A disturbing true story well written and investigated by the author. It has some graphic details which can be upsetting though it helps you understand the state of minds of the killers ,evil or not, a chilling account well read.
"The best book I've had on Myra"
I would listen to it again as I learnt alot from it as it covered other books & programs I'd seen & wasn't biased just gave you the fafts
Nothing to compare it to
Not listerned to Maggie Mash before
"Can anyone ever know the truth?"
I liked the attention to detail, even at the start it clearly states that it endeavoured to be an accurate account. I liked how it presented Myra, good and bad.
I think having her do the voices helped to bring the characters alive.
The story was very compelling and I wanted to know what exactly would happen next. I did listen to this for sometimes more than an hour at a time, but at 18+ hours in one go, I don't think so.
I really enjoyed this book, it brought to my attention many facts about the cases that I was not previously aware. I thought it gave a reasonably balanced view of Myra, declaring her neither a beast, nor a feeble woman who was under the spell of a man.
I would recommend this to anyone with a strong stomach, as some of the descriptions of the assaults on the children are quite explicit- There is one section where the narrator reads, in character, a transcript of a tape, made by Myra and Ian during the assault of a victim; this was quite harrowing.
"Chilling insight to sad events"
If your interested in true crimes this books a must
All of it if i`m true it just shows what a cruel munipulative woman she was
Some sections can make you cry especially the Lesley-Anne Downey excerpt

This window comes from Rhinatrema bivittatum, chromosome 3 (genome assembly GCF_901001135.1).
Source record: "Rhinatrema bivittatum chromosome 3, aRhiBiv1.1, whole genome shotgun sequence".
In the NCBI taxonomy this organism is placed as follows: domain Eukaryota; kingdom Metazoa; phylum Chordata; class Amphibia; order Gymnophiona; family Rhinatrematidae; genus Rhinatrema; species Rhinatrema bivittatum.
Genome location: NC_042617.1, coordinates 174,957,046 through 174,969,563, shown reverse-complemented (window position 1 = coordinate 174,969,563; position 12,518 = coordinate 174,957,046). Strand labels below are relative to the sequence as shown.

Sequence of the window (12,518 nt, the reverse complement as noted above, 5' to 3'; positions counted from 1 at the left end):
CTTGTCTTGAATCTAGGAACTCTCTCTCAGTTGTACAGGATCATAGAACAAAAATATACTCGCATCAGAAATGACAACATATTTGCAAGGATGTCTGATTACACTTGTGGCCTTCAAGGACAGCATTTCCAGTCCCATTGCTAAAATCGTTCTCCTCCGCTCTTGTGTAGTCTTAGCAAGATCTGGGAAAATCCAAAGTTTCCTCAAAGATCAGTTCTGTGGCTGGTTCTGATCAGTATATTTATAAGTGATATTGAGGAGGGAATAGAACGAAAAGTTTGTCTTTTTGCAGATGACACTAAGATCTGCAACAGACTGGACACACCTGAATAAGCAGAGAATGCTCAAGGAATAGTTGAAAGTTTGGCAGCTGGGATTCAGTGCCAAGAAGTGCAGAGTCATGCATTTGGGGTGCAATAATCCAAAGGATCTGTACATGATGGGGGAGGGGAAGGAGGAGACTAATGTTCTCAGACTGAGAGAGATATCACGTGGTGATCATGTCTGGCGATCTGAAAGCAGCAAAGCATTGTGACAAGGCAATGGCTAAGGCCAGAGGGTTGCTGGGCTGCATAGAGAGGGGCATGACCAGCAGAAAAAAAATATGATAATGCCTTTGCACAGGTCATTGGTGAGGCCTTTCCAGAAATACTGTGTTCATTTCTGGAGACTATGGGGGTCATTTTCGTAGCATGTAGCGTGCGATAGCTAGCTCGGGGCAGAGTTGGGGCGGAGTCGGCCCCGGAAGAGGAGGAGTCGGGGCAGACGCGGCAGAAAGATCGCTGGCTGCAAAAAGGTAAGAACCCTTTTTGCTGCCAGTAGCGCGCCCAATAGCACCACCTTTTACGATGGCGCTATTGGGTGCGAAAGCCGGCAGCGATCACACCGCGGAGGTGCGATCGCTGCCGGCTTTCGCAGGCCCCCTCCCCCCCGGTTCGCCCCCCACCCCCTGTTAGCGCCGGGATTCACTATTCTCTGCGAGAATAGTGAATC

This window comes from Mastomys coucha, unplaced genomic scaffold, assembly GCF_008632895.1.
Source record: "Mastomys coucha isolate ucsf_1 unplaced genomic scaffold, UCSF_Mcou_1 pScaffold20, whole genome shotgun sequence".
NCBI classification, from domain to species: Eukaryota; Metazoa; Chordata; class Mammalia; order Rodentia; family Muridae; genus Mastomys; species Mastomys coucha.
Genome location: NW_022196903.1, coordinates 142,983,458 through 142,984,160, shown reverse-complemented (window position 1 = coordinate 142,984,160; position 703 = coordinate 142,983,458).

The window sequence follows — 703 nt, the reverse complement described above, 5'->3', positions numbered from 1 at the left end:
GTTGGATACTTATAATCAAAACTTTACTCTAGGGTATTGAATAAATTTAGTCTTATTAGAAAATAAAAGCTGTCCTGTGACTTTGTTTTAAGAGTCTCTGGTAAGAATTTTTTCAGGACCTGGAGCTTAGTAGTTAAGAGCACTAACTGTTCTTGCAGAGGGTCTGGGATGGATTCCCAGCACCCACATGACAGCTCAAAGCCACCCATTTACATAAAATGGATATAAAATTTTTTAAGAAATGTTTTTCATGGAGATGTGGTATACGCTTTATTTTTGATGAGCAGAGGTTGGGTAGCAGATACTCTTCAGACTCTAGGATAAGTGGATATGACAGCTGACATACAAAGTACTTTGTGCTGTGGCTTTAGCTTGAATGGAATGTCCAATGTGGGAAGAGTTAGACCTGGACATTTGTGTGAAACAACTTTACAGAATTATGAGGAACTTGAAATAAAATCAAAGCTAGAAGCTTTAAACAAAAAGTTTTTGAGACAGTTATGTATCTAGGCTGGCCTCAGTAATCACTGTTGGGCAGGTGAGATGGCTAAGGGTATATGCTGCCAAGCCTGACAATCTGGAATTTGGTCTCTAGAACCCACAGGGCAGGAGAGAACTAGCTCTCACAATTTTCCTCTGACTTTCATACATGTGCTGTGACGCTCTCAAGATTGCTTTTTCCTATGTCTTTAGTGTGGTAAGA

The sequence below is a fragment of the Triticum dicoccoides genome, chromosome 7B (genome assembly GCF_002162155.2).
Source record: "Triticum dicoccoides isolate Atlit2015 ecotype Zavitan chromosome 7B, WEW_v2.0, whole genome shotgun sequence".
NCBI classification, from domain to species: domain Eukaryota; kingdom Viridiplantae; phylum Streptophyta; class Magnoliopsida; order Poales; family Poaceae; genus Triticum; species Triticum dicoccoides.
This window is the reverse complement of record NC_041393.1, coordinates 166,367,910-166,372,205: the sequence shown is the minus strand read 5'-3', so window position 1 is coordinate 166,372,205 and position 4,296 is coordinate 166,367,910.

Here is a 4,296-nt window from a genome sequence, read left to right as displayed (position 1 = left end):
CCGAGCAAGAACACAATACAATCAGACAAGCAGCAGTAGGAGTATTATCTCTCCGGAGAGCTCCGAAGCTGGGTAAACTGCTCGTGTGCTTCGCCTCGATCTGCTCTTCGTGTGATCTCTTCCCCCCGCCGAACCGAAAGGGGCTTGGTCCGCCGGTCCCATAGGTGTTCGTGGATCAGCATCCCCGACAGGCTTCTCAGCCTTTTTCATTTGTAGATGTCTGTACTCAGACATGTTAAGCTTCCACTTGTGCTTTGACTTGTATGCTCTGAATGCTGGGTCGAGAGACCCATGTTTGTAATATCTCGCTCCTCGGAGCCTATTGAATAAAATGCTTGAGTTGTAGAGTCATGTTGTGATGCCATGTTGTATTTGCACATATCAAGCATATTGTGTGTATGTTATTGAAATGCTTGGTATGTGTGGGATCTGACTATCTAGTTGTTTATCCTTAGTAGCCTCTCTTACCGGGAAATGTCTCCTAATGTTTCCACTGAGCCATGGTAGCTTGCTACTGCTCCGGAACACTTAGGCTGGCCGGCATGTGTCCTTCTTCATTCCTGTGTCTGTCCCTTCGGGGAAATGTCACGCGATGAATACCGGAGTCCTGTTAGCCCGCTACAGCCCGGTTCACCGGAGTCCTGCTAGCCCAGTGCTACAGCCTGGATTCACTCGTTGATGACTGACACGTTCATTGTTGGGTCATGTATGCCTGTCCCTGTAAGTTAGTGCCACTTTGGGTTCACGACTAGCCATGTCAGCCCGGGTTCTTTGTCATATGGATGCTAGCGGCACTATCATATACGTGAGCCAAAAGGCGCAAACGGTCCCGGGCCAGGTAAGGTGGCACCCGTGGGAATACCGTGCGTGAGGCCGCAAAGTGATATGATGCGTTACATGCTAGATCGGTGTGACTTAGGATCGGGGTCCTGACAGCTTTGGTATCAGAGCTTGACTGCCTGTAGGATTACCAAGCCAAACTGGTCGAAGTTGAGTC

It's an excellent book but why did the narrator feel she had to do *every* accent mentioned in passing? Russian, French, American and some awful Mancunian ones.
There was no need to assume accents when reading the transcript of the killing of Lesley Anne Downes. A bit tasteless really.
"Inside Myras Head"
Excerpts from Myras autobiography.
The reader was terrible. Not quite ruined the book but not far off.
A feeling of anger and distaste. An old story that i have grown up with so it left me reliving old feelings.
A must read for anyone with an interest in British crime.
a VERY good read/listen
The narror .... as my reading is not great it and Audiobook let me read books in deapth
Maggie clean voice is never bad
I read this in 1 go
Audiobook in fll make me enjy books =]
"Deadlier Than The Male"
Not to all as the subject matter would be too horrific for most of my friends to absorb
This is not a fairytale. All the events described are real and the story cannot be changed. Nothing could make this book enjoyable it is a study of depravity
The reader makes a very good job of bringing the personalities involved to life
A true horror story
It is very difficult to come to terms with the sadness this woman, with her lover, brought to the families of these poor young people. That she hoped for forgiveness is equally unbelieveable.